Trump: Ethics office 'unfair' to House, but GOP should focus on more important things

Kudlow on gutting ethics office: There's bigger fish to fry
Kudlow on gutting ethics office: There's bigger fish to fry

Donald Trump said Tuesday that House Republicans should focus on more important policy than their surprise effort to weaken an independent ethics office.

But in his tweeted statement, Trump held back any serious criticism of their action, calling the ethics watchdog "unfair" to lawmakers.

Trump tweet: With all that Congress has to work on, do they really have to make the weakening of the Independent Ethics Watchdog, as unfair as it

Trump continued: ........may be, their number one act and priority. Focus on tax reform, healthcare and so many other things of far greater importance! #DTS

In a closed-door meeting Monday, a day before the start of the 115th Congress, the House GOP adopted a rules package amendment to put the Office of Congressional Ethics under the jurisdiction of the House Ethics Committee. The move effectively gives the lawmakers themselves oversight over investigations into misconduct by lawmakers and staff. It will also prevent more information from being released to the public.

The plan sparked immediate outrage, with House Democratic leader Nancy Pelosi calling ethics "the first casualty of the new Republican Congress." Some Democrats tied Trump to the move and said that it showed his campaign pledges to rid Washington of corruption were already getting abandoned.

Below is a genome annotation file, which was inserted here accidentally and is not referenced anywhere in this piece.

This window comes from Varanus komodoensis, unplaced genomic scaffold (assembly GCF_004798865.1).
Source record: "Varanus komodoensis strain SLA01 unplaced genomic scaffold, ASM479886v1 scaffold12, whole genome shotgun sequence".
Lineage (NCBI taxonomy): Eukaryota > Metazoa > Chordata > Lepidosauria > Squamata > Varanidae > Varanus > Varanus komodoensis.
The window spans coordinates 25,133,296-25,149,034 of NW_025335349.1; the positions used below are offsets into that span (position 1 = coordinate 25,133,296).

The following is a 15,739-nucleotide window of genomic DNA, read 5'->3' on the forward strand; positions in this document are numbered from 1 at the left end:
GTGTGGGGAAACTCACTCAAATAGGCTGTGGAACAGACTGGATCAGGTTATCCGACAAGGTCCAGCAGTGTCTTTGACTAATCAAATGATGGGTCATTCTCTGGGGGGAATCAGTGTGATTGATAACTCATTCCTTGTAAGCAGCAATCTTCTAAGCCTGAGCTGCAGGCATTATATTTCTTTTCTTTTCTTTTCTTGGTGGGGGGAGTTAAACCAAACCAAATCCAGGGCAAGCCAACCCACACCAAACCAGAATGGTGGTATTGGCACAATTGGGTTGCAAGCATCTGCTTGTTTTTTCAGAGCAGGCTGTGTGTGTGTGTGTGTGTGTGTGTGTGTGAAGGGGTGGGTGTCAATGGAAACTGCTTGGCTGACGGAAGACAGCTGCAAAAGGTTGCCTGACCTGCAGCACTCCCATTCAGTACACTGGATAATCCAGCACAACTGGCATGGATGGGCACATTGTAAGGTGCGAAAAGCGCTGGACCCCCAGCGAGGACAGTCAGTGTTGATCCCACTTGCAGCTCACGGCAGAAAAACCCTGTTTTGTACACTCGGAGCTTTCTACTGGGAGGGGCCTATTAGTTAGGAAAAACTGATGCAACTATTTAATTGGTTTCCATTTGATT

Rep. Bob Goodlatte, R-Va., who introduced the amendment, argued that it would increase due process protection for House members. The GOP will vote on the package later Tuesday.

Trump's statement also pits him against GOP lawmakers on only the first day of a new Congress.

Sen. Chris Murphy, D-Conn., who helped to craft the Office of Congressional Ethics while a congressman, slammed Trump for calling it "unfair" to lawmakers.

Murphy tweet: I helped set it up. There's nothing "unfair" about it. "Unfair" is when Congress was self-policing its own ethics rules.

House Speaker Paul Ryan, who initially opposed the amendment, defended it on Tuesday. He argued in a statement that "this House will hold its members to the highest ethical standards and the office will continue to operate independently to provide public accountability to Congress."

"The Office will continue to be governed by a bipartisan independent outside board with ultimate decision-making authority. The Office is still expected to take in complaints of wrongdoing from the public," Ryan said. "It will still investigate them thoroughly and independently. And the outside board will still decide whether or not evidence exists to warrant a full investigation by the House Ethics Committee."

Under the GOP move, ethics complaints from anonymous accusers would no longer be accepted. The proposed rule also says that "the office shall be subject to the authority and direction of the Committee on Ethics."

Top Trump advisor Kellyanne Conway also defended the House GOP's action. In a CNBC interview Tuesday, she said Americans should not get "the impression, somehow, that ethics is gone now."